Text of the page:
Kennedy Space Center’s remarkable collection of rockets, launch pads, NASA aerospace technology components and launch viewing opportunities offer an authenticity and behind-the-scenes access unlike any other Central Florida destination. The visitor complex offers visitors numerous activities and interactive programs, including meeting real astronauts, that will leave them with a new-found understanding of the United States space program.


Tourist Attractions & Parks Magazine Newsletter Editorial Feature

Business Strategies:
Choosing a Theme for a Leisure Entertainment Facility

There is no getting around the fact that attractions are the main catalysts for driving guests to, or away from, leisure entertainment facilities. However, other enticements also play a role in attracting clientele. A carefully chosen theme, whether it applies to a given operation as a whole or to one of its components, ranks at the top of the list.

For family entertainment centers, uniqueness, at least, on a local level, is an important consideration in selecting a theme. Given a choice between, for example, a miniature golf course that has an unusual theme and one whose theme is similar to that of many in the same area, many potential customers may gravitate towards the former. Marcy Birch, owner of Barnyard Swing Mini Golf and Family Fun Center in Cooperstown, N.Y., said she had a different twist in mind when she engaged Castle Golf to design the miniature golf portion of her facility. Barnyard Swing’s miniature golf course features a farm theme with a cowboy twist that is reflected in its fixtures. Similarly, “Glow Golf: Heroes,” the history of video games and the world from the 1970s to the present, is the theme of the indoor black light miniature golf course at the Family Fun Center XL in Omaha, Neb. Each hole is designed to represent a different video game hero or heroine, from classics like Mario, Frogger and Pac-Man to Angry Birds.

Some operators may prefer a more conventional, timeless staple theme, such as tropical/jungle, pirate/nautical, island/pirate and western/mining. These can also be tweaked a bit for the sake of uniqueness. Wonder Mountain Family Fun Park in Moody, Maine, has two miniature golf courses; one, called “Nautical Nightmare,” incorporates nightmarish challenging elements like dark, water-filled caves through which players must proceed.

According to Castle Golf and Bill Hachmeister, national accounts manager at Water Odyssey by Fountain People, themes that reflect the heritage of a locale or region can be very effective, as can those that “transport” guests to a new environment. “Mountain Mania,” Wonder Mountain Family Fun Park’s second miniature golf course, replicates a mountain range and therefore fits into the latter category.

Sources also pointed to the viability of themes that somehow represent the general area in which a leisure entertainment facility or that area’s history, as well as those that tie into adjacent venues. Funset Boulevard, a family entertainment center in Appleton, Wis., is connected to the Hollywood Cinema and, accordingly, features a Hollywood-themed restaurant and attractions (including miniature golf). Evergreen Wings & Waves Waterpark, in McMinnville, Wash., has an aviation theme in accordance with adjacency to the Evergreen Aviation & Space Museum. Choosing a theme other than aviation would not have made sense, noted Larry Wood, executive director.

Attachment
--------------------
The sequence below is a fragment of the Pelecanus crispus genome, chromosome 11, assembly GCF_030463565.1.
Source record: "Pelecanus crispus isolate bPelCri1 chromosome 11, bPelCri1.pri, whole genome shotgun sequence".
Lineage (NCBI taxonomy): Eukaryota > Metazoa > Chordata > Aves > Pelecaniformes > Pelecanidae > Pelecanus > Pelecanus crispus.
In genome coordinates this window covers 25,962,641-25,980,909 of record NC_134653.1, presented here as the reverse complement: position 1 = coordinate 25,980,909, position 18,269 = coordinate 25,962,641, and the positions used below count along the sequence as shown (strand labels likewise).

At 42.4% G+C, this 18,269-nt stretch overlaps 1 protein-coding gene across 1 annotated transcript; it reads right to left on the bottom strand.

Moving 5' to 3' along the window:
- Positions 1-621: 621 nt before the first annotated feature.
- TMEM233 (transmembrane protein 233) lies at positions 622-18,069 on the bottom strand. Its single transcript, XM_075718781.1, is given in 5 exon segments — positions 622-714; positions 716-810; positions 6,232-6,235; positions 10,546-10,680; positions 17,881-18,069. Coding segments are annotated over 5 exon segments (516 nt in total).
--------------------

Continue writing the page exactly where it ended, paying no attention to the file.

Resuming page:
Should a local area not tout an obvious theme, sources stated, owners and operators might pick two or three currently popular ones, then look to a vendor to propose means of giving each one of them a unique twist. “A decision about themes should also consider market issues, such as are you a tourist or a local market, who is the customer you want to attract, the quality of the competition, and your available budget,” said a spokesperson for Castle Golf. He added that in cases where budget is a factor, opting for a theme that can be “expanded and adapted” over time is a good idea: “The guiding principle is to do less, but to do it well. Make quality more important than quantity; it gives you a first class foundation to build upon.”

Uniqueness is also a major factor to be kept in mind when picking themes for individual exhibits, museums, zoos, aquariums and similar venues given heightened competition for consumers’ leisure entertainment dollar, sources observed.  At the Tennessee Aquarium, in Chattanooga, Tenn., a desire to not only set the facility apart from others of its kind, but to attract visitors’ attention with an exhibit unlike any other within the venue itself, led to the creation of “River Giants,” a freshwater habitat for such freshwater “mega-fish” as Barramundi, Alligator Gar and several species of giant catfish, among others. The habitat touts replicas of several features of the Gulf of Mexico, a home to freshwater mega-fish; examples include mangroves.  “This is a pretty big departure from all of our other exhibits,” said Jackson Andrews, director of husbandry and operations. “Rather than showcasing animals from one ecosystem, ‘River Giants’ is a collection of some of the world’s largest freshwater species. We’re able to tell the story of how these mega-fish are indicators of water quality and environmental health.”

Similarly, the Betty Brinn Children’s Museum in Milwaukee, Wis., often showcases special exhibits with toy themes. An exhibit centered on WEEBLES toys recently debuted at the facility. The museum also created, in cooperation with children’s toy manufacturer PLAYSKOOL, “The Adventures of MR. POTATO HEAD,” an interactive, educational exhibit wherein the toy character leads visitors on “trips” to outer space, a jungle safari, an archeological dig and the like. The traveling exhibit has been featured at several museums across the United States over the past few years, among them the Indianapolis Children’s Museum in Indianapolis. It is currently at Port Discovery Children’s Museum in Baltimore, Md., where it will run until September 2.